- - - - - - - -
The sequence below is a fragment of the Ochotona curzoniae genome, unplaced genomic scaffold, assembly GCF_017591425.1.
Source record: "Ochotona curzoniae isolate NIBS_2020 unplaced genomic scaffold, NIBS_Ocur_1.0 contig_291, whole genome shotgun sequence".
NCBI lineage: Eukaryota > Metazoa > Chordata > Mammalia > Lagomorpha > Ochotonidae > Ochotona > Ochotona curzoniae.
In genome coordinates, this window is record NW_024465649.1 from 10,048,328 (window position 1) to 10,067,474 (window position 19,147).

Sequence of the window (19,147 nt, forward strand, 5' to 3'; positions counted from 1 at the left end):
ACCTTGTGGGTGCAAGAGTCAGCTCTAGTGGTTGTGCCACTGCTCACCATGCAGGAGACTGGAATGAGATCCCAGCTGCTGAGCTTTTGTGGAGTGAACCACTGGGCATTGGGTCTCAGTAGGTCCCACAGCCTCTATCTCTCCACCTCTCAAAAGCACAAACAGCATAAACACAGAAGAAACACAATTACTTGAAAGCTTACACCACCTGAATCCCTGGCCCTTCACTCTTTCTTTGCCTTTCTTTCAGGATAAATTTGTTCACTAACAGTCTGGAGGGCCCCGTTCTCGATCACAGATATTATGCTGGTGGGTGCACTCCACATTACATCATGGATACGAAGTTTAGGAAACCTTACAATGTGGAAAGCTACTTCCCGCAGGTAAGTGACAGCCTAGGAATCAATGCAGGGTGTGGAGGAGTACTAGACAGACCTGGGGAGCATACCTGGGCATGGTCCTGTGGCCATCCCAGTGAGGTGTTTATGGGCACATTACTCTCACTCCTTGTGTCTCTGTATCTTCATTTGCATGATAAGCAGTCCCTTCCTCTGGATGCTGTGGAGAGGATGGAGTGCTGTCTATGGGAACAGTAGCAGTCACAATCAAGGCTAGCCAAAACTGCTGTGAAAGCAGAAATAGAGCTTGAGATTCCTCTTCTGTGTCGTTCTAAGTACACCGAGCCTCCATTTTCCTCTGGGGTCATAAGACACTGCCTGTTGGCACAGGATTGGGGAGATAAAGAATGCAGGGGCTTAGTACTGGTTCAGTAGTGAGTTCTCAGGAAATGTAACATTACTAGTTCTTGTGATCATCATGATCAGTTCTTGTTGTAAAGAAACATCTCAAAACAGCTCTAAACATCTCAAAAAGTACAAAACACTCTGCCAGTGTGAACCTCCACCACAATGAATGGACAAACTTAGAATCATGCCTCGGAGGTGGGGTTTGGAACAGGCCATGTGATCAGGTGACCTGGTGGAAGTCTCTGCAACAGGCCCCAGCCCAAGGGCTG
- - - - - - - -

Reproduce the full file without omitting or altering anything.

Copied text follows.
The sequence below is a fragment of the Ochotona curzoniae genome, unplaced genomic scaffold, assembly GCF_017591425.1.
Source record: "Ochotona curzoniae isolate NIBS_2020 unplaced genomic scaffold, NIBS_Ocur_1.0 contig_291, whole genome shotgun sequence".
NCBI lineage: Eukaryota > Metazoa > Chordata > Mammalia > Lagomorpha > Ochotonidae > Ochotona > Ochotona curzoniae.
In genome coordinates, this window is record NW_024465649.1 from 10,048,328 (window position 1) to 10,067,474 (window position 19,147).

Sequence of the window (19,147 nt, forward strand, 5' to 3'; positions counted from 1 at the left end):
ACCTTGTGGGTGCAAGAGTCAGCTCTAGTGGTTGTGCCACTGCTCACCATGCAGGAGACTGGAATGAGATCCCAGCTGCTGAGCTTTTGTGGAGTGAACCACTGGGCATTGGGTCTCAGTAGGTCCCACAGCCTCTATCTCTCCACCTCTCAAAAGCACAAACAGCATAAACACAGAAGAAACACAATTACTTGAAAGCTTACACCACCTGAATCCCTGGCCCTTCACTCTTTCTTTGCCTTTCTTTCAGGATAAATTTGTTCACTAACAGTCTGGAGGGCCCCGTTCTCGATCACAGATATTATGCTGGTGGGTGCACTCCACATTACATCATGGATACGAAGTTTAGGAAACCTTACAATGTGGAAAGCTACTTCCCGCAGGTAAGTGACAGCCTAGGAATCAATGCAGGGTGTGGAGGAGTACTAGACAGACCTGGGGAGCATACCTGGGCATGGTCCTGTGGCCATCCCAGTGAGGTGTTTATGGGCACATTACTCTCACTCCTTGTGTCTCTGTATCTTCATTTGCATGATAAGCAGTCCCTTCCTCTGGATGCTGTGGAGAGGATGGAGTGCTGTCTATGGGAACAGTAGCAGTCACAATCAAGGCTAGCCAAAACTGCTGTGAAAGCAGAAATAGAGCTTGAGATTCCTCTTCTGTGTCGTTCTAAGTACACCGAGCCTCCATTTTCCTCTGGGGTCATAAGACACTGCCTGTTGGCACAGGATTGGGGAGATAAAGAATGCAGGGGCTTAGTACTGGTTCAGTAGTGAGTTCTCAGGAAATGTAACATTACTAGTTCTTGTGATCATCATGATCAGTTCTTGTTGTAAAGAAACATCTCAAAACAGCTCTAAACATCTCAAAAAGTACAAAACACTCTGCCAGTGTGAACCTCCACCACAATGAATGGACAAACTTAGAATCATGCCTCGGAGGTGGGGTTTGGAACAGGCCATGTGATCAGGTGACCTGGTGGAAGTCTCTGCAACAGGCCCCAGCCCAAGGGCTG